Branching Retinal Blood VesselsAngiogenesis is a process of blood vessel branching that also seems to result in the formation of malignant tumors. In a research conducted at Cincinnati Children’s hospital, scientists uncovered a new molecular pathway that could possibly subdue blood vessel branching in the growing retina. This investigation has therapeutic value to combat diseases of the retina and cancers affecting varied portions of the body.

According to scientists the branching patterns of the retina are guided by myeloid cells stem cells of the immune system which make use of this molecular pathway. The investigators could also possibly reverse the pathway by helping the growth of branching vessels that seemed to be useful for evolving new methods to repair the harmed tissues.

“We show in the setting of retina that myeloid cells use this pathway to direct vascular traffic. We think modulation of this pathway might become a promising therapeutic option,’’ mentioned Richard Lang, PhD, senior investigator and director of the Visual Systems Group in the Division of Ophthalmology at Cincinnati Children’s Hospital Medical Center.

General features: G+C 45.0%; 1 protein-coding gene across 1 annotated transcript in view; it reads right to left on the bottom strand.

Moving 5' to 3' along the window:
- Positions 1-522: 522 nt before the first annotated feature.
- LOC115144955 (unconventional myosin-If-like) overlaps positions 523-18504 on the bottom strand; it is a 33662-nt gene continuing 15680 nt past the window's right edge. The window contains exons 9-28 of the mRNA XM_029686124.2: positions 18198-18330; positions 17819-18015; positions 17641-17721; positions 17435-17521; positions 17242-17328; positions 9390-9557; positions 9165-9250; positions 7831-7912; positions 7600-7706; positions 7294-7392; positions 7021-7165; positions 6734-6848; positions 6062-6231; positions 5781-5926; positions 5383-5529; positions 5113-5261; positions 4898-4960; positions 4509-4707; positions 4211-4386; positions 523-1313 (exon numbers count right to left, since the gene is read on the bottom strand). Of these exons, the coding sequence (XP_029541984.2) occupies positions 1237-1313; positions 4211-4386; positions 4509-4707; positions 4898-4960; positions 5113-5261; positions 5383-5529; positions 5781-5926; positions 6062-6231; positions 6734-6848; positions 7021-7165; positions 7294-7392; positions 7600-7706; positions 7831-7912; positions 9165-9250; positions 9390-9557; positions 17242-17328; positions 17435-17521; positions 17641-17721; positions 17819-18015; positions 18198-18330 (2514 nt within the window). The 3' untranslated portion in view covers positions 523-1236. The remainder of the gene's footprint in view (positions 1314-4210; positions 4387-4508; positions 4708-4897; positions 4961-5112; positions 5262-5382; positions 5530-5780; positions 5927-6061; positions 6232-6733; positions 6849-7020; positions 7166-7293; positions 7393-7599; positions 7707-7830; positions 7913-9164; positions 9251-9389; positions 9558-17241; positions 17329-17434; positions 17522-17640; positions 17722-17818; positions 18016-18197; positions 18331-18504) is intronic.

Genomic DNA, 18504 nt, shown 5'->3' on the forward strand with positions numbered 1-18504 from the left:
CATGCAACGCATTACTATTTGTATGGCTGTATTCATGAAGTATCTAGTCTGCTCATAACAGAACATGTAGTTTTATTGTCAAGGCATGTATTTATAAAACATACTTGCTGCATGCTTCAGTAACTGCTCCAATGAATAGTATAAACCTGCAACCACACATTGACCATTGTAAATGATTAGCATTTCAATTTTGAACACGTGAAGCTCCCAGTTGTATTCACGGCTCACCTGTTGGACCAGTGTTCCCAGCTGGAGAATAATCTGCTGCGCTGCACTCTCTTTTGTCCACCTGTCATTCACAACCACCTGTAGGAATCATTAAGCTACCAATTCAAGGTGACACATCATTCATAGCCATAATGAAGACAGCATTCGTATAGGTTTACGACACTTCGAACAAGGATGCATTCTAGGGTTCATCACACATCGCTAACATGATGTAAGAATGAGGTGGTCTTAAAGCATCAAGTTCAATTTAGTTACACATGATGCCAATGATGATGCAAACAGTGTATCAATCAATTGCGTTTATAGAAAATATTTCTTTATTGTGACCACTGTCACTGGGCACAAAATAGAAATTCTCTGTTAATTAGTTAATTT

According to the research, postnatal mice apparently seem to use retinal myeloid cells present in their retinas in the developing stage, to regulate blood vessel branching with the help of Wnt protein signaling network. The Wnt pathway may result in embryonic and early developments of cancer. Formation of a tumor and its progression is seemingly linked to myeloid cells though they are an essential part of the immune system.

Various cell cultures and mouse models were incorporated as a part of the research to determine the working of the myeloid cells. The expression of a certain gene Flt1 was apparently linked to the myeloid cells that utilize the Wnt pathway.

Flt1 seems to result in the encrypting of a protein called vascular endothelial growth factor receptor-1 (VEGFR1). This protein apparently arrests vascular growth by bringing together the vascular endothelial growth factor (VEGF). Flt1 could be regulated so that when put to use it will prevent VEGF and when it not in use, it allows VEGF that increases branching.

According to scientists, the Wnt-Flt1 response could be a new pathway for the adjustments of VEGF-stimulated angiogenesis. Furthermore, this observation seemed to test the effect it has on retinal diseases which are mainly linked to abnormality in blood vessel growth or tumor formation.

The research is published in the journal Nature.